How AMOC variations affect climate: the Northern Hemisphere versus the interhemispheric seesaw.

Thursday, 18 December 2014: 9:30 AM
Les Muir, Yale University, New Haven, CT, United States and Alexey V Fedorov, Yale Univ, New Haven, CT, United States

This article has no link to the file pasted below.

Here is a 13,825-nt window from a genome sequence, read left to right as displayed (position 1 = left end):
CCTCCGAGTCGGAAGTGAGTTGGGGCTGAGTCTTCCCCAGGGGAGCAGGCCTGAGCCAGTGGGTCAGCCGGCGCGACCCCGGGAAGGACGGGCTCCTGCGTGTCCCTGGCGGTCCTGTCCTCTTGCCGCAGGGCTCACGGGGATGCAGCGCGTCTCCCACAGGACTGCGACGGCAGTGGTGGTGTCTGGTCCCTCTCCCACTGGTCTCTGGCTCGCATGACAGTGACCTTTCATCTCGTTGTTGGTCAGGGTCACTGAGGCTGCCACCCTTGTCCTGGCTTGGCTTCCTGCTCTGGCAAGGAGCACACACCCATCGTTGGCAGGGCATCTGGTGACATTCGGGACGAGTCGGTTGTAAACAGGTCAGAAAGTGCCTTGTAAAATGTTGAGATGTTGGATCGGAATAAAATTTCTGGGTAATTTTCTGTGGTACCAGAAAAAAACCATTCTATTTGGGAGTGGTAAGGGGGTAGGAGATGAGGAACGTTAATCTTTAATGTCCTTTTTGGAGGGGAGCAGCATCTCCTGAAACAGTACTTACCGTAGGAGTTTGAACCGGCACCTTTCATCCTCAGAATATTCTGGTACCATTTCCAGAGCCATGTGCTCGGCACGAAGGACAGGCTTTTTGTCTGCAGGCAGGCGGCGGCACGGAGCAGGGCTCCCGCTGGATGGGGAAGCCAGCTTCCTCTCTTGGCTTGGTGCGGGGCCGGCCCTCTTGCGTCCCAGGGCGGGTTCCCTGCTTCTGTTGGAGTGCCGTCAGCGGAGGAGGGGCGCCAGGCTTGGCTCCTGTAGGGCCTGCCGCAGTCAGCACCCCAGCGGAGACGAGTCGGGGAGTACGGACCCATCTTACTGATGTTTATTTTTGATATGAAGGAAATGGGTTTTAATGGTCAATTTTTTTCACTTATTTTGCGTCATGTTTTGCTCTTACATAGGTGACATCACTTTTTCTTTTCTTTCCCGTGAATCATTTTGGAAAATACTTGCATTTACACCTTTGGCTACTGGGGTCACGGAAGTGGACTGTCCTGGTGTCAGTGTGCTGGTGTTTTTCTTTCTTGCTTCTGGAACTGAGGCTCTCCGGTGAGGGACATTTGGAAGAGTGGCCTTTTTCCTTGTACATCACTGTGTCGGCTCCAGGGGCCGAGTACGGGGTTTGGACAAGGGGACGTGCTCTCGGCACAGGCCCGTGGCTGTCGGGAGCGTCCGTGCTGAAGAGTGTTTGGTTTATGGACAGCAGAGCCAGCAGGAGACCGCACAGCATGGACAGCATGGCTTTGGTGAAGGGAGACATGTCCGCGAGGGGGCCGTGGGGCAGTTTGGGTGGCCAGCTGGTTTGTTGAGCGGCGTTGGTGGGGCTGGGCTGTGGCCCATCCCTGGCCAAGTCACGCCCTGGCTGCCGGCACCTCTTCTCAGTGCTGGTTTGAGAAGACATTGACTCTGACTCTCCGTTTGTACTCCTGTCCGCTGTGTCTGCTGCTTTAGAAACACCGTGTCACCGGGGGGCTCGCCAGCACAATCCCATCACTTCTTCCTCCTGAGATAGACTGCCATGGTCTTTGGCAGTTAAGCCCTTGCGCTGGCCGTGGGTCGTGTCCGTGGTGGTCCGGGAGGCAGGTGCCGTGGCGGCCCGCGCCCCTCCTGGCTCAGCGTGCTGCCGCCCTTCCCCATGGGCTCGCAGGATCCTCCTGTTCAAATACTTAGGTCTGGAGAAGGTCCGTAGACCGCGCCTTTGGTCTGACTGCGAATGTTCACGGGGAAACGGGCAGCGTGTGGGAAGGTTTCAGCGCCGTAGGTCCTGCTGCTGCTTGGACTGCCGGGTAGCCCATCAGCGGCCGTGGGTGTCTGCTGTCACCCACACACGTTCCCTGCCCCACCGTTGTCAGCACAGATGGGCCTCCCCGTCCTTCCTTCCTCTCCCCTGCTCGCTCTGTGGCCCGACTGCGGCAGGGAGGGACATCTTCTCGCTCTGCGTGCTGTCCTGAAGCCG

The effect of AMOC variations on SST, and climate in general, is a subject of intense studies. One important aspect of this connection is whether the AMOC impacts are localized in the Northern hemisphere or extend to the Southern hemisphere as well. In particular, the Atlantic SST dipole index, designed to reflect the interhemispheric seesaw changes in sea surface temperatures, has been proposed to approximate AMOC variations over the duration of the instrumental temperature record. Using historical and control simulations of the CMIP5 dataset, here we investigate whether this index provides a good proxy for AMOC variability on decadal to centennial timescales and whether in fact the SST response on these timescales is interhemispheric in nature or centered more on the North Atlantic. In parallel we estimate the overall sensitivity of North Atlantic SSTs to AMOC variations. We find that indeed the power spectra of AMOC variations and the Atlantic dipole index share common spectral peaks in many models, and the two indices typically correlate with coefficients ranging from 0.2 to 0.8 with a few year lead. However, even for the models with the highest correspondence between the AMOC and the Atlantic dipole, the correlation between the two is mainly controlled by SST variations in the North Atlantic. Taking into consideration the South Atlantic SST does not improve this correlation, and in many cases makes it significantly worse. We conclude that on decadal to centennial timescales AMOC variations mainly affects the North Atlantic, with the SST sensitivity of the North Atlantic SST given by the CMIP5 multi-model average of about 0.3oC per 1Sv of AMOC change. However, on average AMOC variations explain only 30% of variability associated with the simulated Atlantic Multidecadal Oscillation (AMO).